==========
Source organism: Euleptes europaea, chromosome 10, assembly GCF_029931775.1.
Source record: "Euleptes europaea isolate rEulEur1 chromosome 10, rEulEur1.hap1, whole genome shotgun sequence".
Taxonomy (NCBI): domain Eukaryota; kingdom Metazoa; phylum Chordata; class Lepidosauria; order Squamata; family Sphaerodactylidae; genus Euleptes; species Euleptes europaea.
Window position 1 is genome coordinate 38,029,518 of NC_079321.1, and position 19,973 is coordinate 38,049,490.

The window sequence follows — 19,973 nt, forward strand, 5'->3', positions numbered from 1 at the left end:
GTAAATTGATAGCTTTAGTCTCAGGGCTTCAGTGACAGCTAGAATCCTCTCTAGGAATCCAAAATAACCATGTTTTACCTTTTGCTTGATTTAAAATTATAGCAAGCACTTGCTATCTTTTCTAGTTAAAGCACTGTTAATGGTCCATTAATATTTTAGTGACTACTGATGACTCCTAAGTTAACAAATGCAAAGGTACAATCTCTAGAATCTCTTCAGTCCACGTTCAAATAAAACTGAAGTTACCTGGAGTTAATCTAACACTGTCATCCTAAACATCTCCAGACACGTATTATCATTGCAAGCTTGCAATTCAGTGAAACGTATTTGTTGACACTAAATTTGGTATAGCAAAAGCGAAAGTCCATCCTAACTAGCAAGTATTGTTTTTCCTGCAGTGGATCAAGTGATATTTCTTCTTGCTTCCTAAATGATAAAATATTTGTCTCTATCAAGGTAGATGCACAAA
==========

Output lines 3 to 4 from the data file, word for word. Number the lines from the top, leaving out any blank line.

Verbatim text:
Taxonomy (NCBI): domain Eukaryota; kingdom Metazoa; phylum Chordata; class Lepidosauria; order Squamata; family Sphaerodactylidae; genus Euleptes; species Euleptes europaea.
Window position 1 is genome coordinate 38,029,518 of NC_079321.1, and position 19,973 is coordinate 38,049,490.